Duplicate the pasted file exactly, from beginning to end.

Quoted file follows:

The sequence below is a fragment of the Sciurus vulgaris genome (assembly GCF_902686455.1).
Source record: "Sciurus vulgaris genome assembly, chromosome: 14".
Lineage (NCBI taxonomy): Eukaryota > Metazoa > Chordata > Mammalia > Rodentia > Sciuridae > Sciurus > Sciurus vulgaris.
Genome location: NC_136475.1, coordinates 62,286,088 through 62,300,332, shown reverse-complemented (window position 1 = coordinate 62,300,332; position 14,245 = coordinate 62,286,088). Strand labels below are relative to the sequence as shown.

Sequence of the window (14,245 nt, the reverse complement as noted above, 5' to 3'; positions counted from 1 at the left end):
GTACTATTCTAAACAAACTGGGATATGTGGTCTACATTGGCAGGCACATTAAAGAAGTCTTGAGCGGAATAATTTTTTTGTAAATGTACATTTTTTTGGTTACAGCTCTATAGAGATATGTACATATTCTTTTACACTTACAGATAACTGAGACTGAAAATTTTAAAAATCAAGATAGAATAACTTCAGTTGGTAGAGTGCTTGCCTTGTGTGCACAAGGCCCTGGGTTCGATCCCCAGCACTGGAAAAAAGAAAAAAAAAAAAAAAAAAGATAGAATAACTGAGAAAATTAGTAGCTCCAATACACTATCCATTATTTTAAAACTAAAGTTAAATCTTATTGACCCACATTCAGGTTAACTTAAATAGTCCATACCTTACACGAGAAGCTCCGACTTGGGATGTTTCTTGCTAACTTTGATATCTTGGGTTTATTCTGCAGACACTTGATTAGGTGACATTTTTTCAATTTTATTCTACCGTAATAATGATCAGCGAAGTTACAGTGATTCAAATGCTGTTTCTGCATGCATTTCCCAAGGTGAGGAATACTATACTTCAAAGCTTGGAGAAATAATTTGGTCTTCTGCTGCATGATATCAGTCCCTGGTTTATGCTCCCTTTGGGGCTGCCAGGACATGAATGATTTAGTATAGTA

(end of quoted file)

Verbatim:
The sequence below is a fragment of the Sciurus vulgaris genome (assembly GCF_902686455.1).
Source record: "Sciurus vulgaris genome assembly, chromosome: 14".
Lineage (NCBI taxonomy): Eukaryota > Metazoa > Chordata > Mammalia > Rodentia > Sciuridae > Sciurus > Sciurus vulgaris.
Genome location: NC_136475.1, coordinates 62,286,088 through 62,300,332, shown reverse-complemented (window position 1 = coordinate 62,300,332; position 14,245 = coordinate 62,286,088). Strand labels below are relative to the sequence as shown.

Sequence of the window (14,245 nt, the reverse complement as noted above, 5' to 3'; positions counted from 1 at the left end):
GTACTATTCTAAACAAACTGGGATATGTGGTCTACATTGGCAGGCACATTAAAGAAGTCTTGAGCGGAATAATTTTTTTGTAAATGTACATTTTTTTGGTTACAGCTCTATAGAGATATGTACATATTCTTTTACACTTACAGATAACTGAGACTGAAAATTTTAAAAATCAAGATAGAATAACTTCAGTTGGTAGAGTGCTTGCCTTGTGTGCACAAGGCCCTGGGTTCGATCCCCAGCACTGGAAAAAAGAAAAAAAAAAAAAAAAAAGATAGAATAACTGAGAAAATTAGTAGCTCCAATACACTATCCATTATTTTAAAACTAAAGTTAAATCTTATTGACCCACATTCAGGTTAACTTAAATAGTCCATACCTTACACGAGAAGCTCCGACTTGGGATGTTTCTTGCTAACTTTGATATCTTGGGTTTATTCTGCAGACACTTGATTAGGTGACATTTTTTCAATTTTATTCTACCGTAATAATGATCAGCGAAGTTACAGTGATTCAAATGCTGTTTCTGCATGCATTTCCCAAGGTGAGGAATACTATACTTCAAAGCTTGGAGAAATAATTTGGTCTTCTGCTGCATGATATCAGTCCCTGGTTTATGCTCCCTTTGGGGCTGCCAGGACATGAATGATTTAGTATAGTA